#JazzApril is International Jazz Appreciation Month (JAM) and the CJC (Creative Jazz Club) in Auckland New Zealand has lined up an impressive roster of artists. The opening gig for Jazz April was the acclaimed saxophonist Jamie Oehlers from Perth Australia and the club could hardly have done better than engage this titan of the tenor. Anyone who had heard Jamie Oehlers on previous visits needed no second invitation; the club filled to capacity. Jamie is tall, so tall in fact that I managed to chop off his head while filming the first video clip (having foolishly set up the camera during the sound check when he was not present). In fact everything about Jamie Oehlers is larger than life. His presence fills a room in ways that it is hard to adequately convey. The sound of his tenor has a warm luminous quality about it and it seems to penetrate every nook and cranny of a room; whether playing softly or loudly it reaches deep into your soul.
Two hundred years ago ( November 1814) a young Belgium instrument maker Adolphe Sax was born and in the 1840’s he patented the tenor saxophone. It has gone through relatively few modifications since that time. Fast forward to the Jazz age and the instrument came into its own. Nobody brought the instrument to the wider public’s attention more than Coleman Hawkins and few took it to such dizzying heights as John Coltrane. Listening to Jamie Oehlers perform made me think of the tenor’s history and above all it reconfirmed my deep love for the instrument. Last time he was in Auckland he played ‘Resolution’ from Coltrane’s ‘A Love Supreme’ (it is the 50th anniversary of ALS this year). Among other numbers in the set list this year was Coltrane’s ‘Dear Lord’ (recorded by JC in 1963 but only released in the 1970’s on the ‘Dear old Stockholm’ album). Jamie Oehlers was born to interpret Coltrane and he certainly held our rapt attention last Wednesday.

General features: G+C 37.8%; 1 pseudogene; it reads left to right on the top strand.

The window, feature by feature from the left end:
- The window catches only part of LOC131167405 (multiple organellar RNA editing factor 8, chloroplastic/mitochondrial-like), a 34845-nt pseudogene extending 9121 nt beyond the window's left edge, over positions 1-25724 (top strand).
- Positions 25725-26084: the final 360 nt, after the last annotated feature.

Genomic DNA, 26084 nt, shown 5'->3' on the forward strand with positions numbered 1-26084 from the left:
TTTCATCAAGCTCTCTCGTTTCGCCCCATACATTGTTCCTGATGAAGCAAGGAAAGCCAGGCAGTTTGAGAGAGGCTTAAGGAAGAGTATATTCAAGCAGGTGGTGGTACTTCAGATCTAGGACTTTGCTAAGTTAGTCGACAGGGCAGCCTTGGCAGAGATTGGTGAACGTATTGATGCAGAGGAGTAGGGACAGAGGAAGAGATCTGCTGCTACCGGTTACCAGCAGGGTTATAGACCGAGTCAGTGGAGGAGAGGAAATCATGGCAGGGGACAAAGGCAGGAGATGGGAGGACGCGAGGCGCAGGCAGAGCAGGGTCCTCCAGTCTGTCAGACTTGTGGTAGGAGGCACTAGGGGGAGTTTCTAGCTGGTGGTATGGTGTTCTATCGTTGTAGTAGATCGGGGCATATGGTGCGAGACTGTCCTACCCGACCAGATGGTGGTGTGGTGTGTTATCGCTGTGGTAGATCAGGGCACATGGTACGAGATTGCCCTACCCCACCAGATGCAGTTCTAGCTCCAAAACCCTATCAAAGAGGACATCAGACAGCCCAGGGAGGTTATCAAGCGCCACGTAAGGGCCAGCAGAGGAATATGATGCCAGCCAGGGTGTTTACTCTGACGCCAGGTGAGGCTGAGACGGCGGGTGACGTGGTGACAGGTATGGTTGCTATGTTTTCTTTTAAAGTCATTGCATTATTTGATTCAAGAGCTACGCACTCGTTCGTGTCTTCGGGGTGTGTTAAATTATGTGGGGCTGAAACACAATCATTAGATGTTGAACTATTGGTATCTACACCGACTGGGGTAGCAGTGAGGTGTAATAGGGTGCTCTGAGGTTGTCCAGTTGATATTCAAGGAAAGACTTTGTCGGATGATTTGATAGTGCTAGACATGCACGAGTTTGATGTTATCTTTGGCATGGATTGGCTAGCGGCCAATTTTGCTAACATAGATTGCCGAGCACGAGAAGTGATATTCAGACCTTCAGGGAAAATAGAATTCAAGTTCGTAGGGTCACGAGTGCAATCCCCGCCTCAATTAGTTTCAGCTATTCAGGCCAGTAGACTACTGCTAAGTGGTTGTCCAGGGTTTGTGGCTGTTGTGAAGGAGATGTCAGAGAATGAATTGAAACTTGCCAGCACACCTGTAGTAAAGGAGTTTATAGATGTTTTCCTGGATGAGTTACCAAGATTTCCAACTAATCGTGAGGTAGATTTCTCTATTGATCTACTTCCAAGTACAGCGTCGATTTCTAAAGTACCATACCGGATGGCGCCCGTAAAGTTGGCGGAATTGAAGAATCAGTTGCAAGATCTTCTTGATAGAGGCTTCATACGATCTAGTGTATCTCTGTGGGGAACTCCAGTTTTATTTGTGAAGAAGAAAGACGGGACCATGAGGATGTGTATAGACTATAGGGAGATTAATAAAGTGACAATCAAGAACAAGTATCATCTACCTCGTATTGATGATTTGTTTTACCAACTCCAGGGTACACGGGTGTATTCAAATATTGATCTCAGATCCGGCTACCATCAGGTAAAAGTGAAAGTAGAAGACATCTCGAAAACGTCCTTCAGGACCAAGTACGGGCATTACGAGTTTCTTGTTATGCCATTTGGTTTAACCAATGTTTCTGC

He had requested the same local musicians for this visit as last time; Kevin Field (piano), Oli Holland (bass) and Frank Gibson (drums). Roger Manins joined the band for the last two numbers and the two tenor masters unsurprisingly wowed everybody by the way they cajoled each other to new heights. There were introspective ballads, freshly interpreted standards and a few fire-breathing fast burners. I filmed quite a few numbers and have posted a duo performance of Mal Waldrons ‘Soul Eyes’ (Jamie Oehlers and Auckland pianist Kevin Field). It is during ballads and especially the slower paced duo numbers that a musician is left naked. No pyrotechnics to hide behind, no lightening strike runs or off the register squawks to dazzle us with. This clip says everything about Oehlers as a man and as a musician. Thoughtful, compelling and always authoritative.
He was right to request Field, Holland and Gibson for this gig. They showed repeatedly that they were up to the task and gave of their best. It is gigs like this that make us proud of our down-under musicians and we know when we hear performances like these that we can hold our heads high in the wider Jazz world. There was no more appropriate gig than this in which to kick off Jazz April. Listen to the You Tube clip and I’m certain that you will agree.
Who: The Jamie Oehlers Quartet – Jamie Oehlers (tenor sax), Kevin Field (piano), Oli Holland (bass), Frank Gibson (drums).
Where: The CJC (Creative Jazz Cub), Britomart 1885 basement, Auckland New Zealand, 2nd April 2014